MONTAGE  INDEX


  1. Glendora- Perry Como
  2. Same old Saturday night- Frank Sinatra
  3. Don't it make my brown eyes blue - Crystal Gayle
  4. Joy to world -Three Dog Night
  5. Java- Al Hirt
  6. Mornin'- Al Jarreau
  7. A tear fell - Teresa Brewer
  8. How deep is your love - Bee Gees
  9. Up a lazy river - Bobby Darin
  10. Blue on Blue - Bobby Vinton
  11. It's just a matter of time - Brook Benton
  12. Baby you got what it takes -Brook Benton and Dinah Washington
  13. Muskrat Love - Captain and Tennille
  14. Behind Closed Doors-  Charlie Rich
  15. Most beautiful girl in the world - Charlie Rich
  16. The man with the Mandolino - Dean Martin
  17. Unforgettable - Dinah Washington
  18. Soft summer breeze - Eddie Heywood
  19. Release Me- Engelbert Humperdinck 
  20. Who needs you - Four Lads
  21. Something stupid - Frank and Nancy Sinatra
  22. Nice and Easy -Frank Sinatra
  23. Pocket full of miracles- Frank Sinatra
  24. That's my desire- Frankie Laine
  25. Lullaby of Birdland - George Shering
  26. Alone again-Gilbert O'Sullivan
  27. Suddenly there's a valley- Gogi Grant
  28. Love and marriage- Frank Sinatra
  29. Right time of the night- Jennifer Warnes
  30. Margaritaville- Jimmy Buffett
  31. In the chapel in the moonlight - Kitty Kallen
  32. You never find another -Lou Rawls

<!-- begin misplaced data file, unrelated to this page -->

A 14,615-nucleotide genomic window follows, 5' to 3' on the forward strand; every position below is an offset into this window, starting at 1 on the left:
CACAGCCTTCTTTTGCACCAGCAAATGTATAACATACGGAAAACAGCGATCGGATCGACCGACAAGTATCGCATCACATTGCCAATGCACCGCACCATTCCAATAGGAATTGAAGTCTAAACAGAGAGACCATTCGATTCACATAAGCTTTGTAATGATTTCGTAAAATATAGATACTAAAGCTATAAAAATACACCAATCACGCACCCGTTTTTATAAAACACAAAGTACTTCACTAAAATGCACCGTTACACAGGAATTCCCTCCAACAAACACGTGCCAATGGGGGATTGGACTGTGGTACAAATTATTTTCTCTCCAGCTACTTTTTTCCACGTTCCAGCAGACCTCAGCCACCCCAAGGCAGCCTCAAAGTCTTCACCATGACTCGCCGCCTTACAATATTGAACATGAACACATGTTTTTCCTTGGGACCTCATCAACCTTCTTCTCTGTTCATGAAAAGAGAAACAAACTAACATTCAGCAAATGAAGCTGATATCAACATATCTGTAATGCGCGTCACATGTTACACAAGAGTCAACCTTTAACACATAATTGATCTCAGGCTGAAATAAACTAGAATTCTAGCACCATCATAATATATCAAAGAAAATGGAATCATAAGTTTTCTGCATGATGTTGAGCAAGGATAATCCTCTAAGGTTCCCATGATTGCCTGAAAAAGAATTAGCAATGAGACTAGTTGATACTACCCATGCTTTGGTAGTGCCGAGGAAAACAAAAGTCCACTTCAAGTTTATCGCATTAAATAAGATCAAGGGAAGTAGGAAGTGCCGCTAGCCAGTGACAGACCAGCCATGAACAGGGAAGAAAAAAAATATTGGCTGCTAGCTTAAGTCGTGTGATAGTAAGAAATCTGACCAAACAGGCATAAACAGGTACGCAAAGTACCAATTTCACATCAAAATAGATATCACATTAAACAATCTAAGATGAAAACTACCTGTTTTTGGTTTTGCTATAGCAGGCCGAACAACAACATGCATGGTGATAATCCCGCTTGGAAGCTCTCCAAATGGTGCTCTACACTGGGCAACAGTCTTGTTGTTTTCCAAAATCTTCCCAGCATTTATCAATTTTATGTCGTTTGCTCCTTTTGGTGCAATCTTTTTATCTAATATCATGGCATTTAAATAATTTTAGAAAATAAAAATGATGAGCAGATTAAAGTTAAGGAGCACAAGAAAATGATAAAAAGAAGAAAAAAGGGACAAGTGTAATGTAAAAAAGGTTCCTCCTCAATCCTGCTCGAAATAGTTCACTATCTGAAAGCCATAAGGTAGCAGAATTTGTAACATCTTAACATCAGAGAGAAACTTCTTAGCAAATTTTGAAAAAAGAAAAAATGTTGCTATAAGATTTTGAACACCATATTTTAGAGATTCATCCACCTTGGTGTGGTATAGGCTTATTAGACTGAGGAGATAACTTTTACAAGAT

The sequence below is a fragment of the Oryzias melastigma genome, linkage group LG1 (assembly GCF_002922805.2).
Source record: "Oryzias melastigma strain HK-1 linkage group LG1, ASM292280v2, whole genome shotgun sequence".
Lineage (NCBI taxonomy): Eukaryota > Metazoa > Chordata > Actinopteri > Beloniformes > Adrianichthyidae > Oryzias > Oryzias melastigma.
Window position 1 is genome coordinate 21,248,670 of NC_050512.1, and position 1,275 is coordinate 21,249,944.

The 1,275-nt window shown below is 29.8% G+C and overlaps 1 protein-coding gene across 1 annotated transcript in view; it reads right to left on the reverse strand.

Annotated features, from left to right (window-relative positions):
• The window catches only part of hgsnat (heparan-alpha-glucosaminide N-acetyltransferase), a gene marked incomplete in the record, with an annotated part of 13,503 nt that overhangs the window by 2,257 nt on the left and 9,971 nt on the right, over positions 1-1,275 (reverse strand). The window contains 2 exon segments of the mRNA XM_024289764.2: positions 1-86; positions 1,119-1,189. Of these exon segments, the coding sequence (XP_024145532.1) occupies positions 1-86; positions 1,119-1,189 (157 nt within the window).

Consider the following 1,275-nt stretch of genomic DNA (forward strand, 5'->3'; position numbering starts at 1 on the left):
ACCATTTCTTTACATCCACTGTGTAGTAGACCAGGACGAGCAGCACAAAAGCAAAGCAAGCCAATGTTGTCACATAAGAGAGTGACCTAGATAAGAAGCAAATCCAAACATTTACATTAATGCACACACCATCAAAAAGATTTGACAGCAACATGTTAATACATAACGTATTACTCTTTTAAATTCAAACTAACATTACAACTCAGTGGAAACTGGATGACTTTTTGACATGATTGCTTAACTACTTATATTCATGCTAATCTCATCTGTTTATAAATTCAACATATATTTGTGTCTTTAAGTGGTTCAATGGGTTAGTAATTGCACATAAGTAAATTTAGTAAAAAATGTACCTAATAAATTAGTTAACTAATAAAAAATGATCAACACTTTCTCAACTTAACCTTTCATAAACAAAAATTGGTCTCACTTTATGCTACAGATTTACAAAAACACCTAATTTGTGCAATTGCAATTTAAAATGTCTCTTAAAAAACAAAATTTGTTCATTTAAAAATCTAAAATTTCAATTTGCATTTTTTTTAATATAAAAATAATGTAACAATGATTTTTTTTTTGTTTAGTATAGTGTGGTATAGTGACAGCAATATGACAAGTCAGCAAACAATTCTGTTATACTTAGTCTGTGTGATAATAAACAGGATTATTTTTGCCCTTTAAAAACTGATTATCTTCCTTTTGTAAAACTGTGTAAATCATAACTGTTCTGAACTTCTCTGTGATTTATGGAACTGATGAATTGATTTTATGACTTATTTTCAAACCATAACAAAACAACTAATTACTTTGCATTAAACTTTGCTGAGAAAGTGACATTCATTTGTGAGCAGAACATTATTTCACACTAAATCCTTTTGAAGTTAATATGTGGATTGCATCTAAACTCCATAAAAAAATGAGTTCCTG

33. The story of my life - Marty Robbins
  34. Moonglow (Theme from Picnic) McGuire Sisters
  35. Wildfire- Michael Martin Murphey
  36. Dance Ballerina - Nat King Cole
  37. Night Lights- Nat King Cole
  38. Alllegheny Moon - Patti Page
  39. You got a friend in me  - Randy Newman    
Broadcasting Vital to Music Sales

The business relationship between record labels and radio stations is the very essence of the music business. To put it simply, they need each other. A record label needs radio air-play to deliver the music of its artists to an audience of radio listeners. A radio station needs music programming to broadcast to that audience.

Radio air-play is traditionally the best way for a record label to get their recorded music heard by the public. The more a song is played on the radio and heard by listeners, the more chance the song has to become a part of the publicís consciousness. If people hear a song often enough to get familiar with it, they may like it and want to buy it ó thatís the only reason a record label invests so much time and money to get air-play. Itís a proven marketing tactic that, when successful, leads to billions of dollars in record sales annually.

Music-formatted radio stations both commercial and non-commercial get their music for free from record labels. The radio industry uses that music to attract listeners to their stations. If they get enough listeners, consistently, they can attract advertisers who are eager to reach a select demographic group of consumers. So, in a sense, a radio station uses music like bait to attract people of a certain age group, gender, and ethnicity so they can deliver listeners of that demographic group to their advertisers. If they do their programming right, radio stations can charge advertisers handsomely for the radio ads they air, and the income from advertisers is radioís primary source of revenue. 

(Excerpted from "How Record Labels and Radio Stations Work Together" by Christopher Knab)